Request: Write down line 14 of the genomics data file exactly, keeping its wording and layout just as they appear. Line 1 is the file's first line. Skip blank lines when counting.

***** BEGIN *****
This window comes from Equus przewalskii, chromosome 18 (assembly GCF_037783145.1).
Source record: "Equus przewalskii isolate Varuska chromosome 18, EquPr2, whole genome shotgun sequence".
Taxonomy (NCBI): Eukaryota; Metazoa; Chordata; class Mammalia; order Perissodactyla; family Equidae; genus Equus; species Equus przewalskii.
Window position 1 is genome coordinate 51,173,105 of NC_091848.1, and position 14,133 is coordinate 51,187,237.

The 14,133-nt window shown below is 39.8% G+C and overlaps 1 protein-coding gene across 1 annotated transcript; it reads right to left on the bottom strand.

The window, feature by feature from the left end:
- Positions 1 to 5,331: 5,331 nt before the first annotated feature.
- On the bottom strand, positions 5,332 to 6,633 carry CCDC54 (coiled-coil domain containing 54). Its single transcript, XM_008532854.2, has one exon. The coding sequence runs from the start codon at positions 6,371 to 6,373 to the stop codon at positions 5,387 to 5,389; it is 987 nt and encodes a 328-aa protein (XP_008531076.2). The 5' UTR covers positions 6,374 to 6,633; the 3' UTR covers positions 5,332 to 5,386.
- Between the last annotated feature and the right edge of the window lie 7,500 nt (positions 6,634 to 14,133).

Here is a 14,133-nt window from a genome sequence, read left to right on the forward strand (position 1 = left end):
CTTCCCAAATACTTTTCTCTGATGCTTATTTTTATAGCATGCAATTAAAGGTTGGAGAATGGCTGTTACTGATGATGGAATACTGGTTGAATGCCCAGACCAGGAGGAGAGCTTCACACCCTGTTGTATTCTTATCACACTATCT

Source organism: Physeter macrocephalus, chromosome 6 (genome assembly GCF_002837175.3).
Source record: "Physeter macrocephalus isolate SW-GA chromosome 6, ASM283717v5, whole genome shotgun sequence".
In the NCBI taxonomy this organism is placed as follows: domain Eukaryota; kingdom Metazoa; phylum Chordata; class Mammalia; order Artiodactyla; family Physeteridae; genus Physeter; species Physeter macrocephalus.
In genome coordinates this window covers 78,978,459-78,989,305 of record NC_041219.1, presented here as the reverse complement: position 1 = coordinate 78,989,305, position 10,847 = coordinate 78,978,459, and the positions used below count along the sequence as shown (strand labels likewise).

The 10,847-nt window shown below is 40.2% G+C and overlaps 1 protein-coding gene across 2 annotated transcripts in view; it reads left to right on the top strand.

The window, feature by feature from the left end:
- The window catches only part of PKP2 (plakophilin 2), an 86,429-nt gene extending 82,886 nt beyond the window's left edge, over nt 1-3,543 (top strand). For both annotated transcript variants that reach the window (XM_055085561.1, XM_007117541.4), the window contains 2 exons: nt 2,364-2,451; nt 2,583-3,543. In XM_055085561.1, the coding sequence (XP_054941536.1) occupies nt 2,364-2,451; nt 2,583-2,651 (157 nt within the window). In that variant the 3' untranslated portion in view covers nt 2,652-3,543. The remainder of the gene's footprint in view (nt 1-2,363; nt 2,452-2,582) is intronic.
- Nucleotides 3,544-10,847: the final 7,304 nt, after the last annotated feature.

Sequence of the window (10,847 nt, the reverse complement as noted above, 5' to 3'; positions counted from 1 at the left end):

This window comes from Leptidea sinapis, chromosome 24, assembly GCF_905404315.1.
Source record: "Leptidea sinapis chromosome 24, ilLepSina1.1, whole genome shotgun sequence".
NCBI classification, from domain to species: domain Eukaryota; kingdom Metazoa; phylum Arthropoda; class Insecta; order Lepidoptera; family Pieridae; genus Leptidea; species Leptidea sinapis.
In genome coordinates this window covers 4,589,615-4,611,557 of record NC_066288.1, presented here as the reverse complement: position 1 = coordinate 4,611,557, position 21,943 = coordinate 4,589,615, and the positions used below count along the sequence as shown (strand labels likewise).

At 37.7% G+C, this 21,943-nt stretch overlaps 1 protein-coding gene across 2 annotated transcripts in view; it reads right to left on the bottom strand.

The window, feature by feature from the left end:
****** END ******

In the NCBI taxonomy this organism is placed as follows: domain Eukaryota; kingdom Metazoa; phylum Chordata; class Mammalia; order Artiodactyla; family Physeteridae; genus Physeter; species Physeter macrocephalus.